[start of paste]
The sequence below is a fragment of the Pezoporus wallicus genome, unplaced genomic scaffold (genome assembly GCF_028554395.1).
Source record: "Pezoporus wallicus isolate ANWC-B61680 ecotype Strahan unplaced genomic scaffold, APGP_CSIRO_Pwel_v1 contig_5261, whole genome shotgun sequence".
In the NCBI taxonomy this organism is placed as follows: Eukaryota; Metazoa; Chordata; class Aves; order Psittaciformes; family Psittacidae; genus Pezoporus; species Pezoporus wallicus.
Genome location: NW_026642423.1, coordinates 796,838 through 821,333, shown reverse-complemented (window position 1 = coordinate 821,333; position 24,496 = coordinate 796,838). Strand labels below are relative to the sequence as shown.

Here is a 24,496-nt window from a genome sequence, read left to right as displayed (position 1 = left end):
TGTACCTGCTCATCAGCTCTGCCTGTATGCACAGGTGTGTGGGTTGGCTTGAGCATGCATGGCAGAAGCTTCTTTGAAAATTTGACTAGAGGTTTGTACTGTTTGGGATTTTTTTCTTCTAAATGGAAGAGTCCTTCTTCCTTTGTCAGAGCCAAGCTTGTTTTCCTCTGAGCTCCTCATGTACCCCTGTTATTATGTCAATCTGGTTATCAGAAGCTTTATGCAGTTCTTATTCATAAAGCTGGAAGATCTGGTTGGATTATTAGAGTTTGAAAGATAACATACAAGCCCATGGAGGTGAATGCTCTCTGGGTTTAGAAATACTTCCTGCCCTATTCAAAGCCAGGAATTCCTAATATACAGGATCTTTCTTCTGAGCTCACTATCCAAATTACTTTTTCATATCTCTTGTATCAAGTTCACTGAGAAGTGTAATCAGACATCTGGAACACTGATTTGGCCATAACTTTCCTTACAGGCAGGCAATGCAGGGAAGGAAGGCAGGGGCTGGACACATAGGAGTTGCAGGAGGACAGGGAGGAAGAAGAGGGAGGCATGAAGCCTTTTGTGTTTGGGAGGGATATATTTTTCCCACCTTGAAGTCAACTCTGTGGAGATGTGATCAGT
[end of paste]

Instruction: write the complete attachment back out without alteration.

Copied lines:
The sequence below is a fragment of the Pezoporus wallicus genome, unplaced genomic scaffold (genome assembly GCF_028554395.1).
Source record: "Pezoporus wallicus isolate ANWC-B61680 ecotype Strahan unplaced genomic scaffold, APGP_CSIRO_Pwel_v1 contig_5261, whole genome shotgun sequence".
In the NCBI taxonomy this organism is placed as follows: Eukaryota; Metazoa; Chordata; class Aves; order Psittaciformes; family Psittacidae; genus Pezoporus; species Pezoporus wallicus.
Genome location: NW_026642423.1, coordinates 796,838 through 821,333, shown reverse-complemented (window position 1 = coordinate 821,333; position 24,496 = coordinate 796,838). Strand labels below are relative to the sequence as shown.

Here is a 24,496-nt window from a genome sequence, read left to right as displayed (position 1 = left end):
TGTACCTGCTCATCAGCTCTGCCTGTATGCACAGGTGTGTGGGTTGGCTTGAGCATGCATGGCAGAAGCTTCTTTGAAAATTTGACTAGAGGTTTGTACTGTTTGGGATTTTTTTCTTCTAAATGGAAGAGTCCTTCTTCCTTTGTCAGAGCCAAGCTTGTTTTCCTCTGAGCTCCTCATGTACCCCTGTTATTATGTCAATCTGGTTATCAGAAGCTTTATGCAGTTCTTATTCATAAAGCTGGAAGATCTGGTTGGATTATTAGAGTTTGAAAGATAACATACAAGCCCATGGAGGTGAATGCTCTCTGGGTTTAGAAATACTTCCTGCCCTATTCAAAGCCAGGAATTCCTAATATACAGGATCTTTCTTCTGAGCTCACTATCCAAATTACTTTTTCATATCTCTTGTATCAAGTTCACTGAGAAGTGTAATCAGACATCTGGAACACTGATTTGGCCATAACTTTCCTTACAGGCAGGCAATGCAGGGAAGGAAGGCAGGGGCTGGACACATAGGAGTTGCAGGAGGACAGGGAGGAAGAAGAGGGAGGCATGAAGCCTTTTGTGTTTGGGAGGGATATATTTTTCCCACCTTGAAGTCAACTCTGTGGAGATGTGATCAGT